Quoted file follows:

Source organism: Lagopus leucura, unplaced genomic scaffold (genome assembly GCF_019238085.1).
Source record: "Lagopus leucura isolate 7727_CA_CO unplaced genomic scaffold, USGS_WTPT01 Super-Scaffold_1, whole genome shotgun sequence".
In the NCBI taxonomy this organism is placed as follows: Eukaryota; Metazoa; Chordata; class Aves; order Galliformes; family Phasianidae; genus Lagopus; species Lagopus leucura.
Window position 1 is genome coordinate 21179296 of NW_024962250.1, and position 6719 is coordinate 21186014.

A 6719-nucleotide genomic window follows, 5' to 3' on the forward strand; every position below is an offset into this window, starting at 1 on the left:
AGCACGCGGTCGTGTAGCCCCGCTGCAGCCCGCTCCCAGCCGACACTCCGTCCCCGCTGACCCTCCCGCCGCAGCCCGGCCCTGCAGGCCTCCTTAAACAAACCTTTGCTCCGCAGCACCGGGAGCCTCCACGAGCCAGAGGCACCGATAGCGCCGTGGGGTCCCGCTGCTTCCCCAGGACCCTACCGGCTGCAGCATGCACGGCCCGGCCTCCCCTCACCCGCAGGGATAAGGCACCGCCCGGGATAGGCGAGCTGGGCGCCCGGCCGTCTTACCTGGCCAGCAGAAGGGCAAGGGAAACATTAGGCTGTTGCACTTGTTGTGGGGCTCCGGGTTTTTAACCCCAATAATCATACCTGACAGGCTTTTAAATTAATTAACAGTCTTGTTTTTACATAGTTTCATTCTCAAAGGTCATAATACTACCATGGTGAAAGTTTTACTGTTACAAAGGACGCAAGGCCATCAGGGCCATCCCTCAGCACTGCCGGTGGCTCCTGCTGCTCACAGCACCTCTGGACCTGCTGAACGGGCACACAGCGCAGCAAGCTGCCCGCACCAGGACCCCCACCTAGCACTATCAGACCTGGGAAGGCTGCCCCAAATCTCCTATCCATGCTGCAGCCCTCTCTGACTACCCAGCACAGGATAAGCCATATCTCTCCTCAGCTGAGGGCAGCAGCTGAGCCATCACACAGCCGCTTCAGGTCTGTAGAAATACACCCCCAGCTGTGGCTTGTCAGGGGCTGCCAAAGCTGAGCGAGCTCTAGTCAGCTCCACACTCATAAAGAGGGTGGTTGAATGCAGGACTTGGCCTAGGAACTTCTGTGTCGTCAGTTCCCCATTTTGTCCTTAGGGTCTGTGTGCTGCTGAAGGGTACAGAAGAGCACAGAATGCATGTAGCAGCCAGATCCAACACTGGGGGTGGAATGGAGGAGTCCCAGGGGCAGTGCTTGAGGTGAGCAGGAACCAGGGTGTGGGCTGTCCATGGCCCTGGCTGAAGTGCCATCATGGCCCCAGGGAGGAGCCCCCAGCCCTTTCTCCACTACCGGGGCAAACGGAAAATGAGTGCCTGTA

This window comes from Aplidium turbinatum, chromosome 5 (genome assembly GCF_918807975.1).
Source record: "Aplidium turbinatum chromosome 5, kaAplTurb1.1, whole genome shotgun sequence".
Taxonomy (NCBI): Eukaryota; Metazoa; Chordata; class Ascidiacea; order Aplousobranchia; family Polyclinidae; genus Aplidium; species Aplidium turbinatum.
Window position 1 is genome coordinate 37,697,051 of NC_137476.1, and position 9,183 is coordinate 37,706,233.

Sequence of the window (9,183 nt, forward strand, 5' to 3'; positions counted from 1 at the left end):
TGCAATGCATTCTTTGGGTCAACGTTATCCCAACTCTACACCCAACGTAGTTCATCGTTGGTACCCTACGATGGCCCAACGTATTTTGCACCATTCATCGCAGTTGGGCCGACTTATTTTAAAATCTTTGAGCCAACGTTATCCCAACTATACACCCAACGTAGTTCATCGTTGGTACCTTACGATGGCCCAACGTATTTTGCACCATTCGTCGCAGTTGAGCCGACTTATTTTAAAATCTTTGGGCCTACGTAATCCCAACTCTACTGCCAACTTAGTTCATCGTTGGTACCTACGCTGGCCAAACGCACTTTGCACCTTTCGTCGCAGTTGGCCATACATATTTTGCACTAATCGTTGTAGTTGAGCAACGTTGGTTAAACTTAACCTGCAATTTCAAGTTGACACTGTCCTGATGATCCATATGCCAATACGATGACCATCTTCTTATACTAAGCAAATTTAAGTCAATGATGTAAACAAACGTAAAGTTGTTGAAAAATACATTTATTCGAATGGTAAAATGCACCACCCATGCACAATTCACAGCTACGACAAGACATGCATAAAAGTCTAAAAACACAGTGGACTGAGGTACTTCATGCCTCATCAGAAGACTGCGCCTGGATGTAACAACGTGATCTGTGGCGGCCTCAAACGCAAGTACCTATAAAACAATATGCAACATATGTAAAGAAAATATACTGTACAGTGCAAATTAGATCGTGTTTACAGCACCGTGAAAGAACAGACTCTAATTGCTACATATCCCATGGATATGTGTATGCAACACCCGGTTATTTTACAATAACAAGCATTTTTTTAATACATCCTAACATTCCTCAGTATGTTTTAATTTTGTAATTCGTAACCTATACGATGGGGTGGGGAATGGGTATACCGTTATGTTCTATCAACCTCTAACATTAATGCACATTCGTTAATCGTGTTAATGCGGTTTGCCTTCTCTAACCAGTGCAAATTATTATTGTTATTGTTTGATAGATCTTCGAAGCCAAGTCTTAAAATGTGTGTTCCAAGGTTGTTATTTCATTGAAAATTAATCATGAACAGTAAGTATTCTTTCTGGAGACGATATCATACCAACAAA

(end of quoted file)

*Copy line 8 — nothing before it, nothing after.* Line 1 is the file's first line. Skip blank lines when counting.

Source record: "Aplidium turbinatum chromosome 5, kaAplTurb1.1, whole genome shotgun sequence".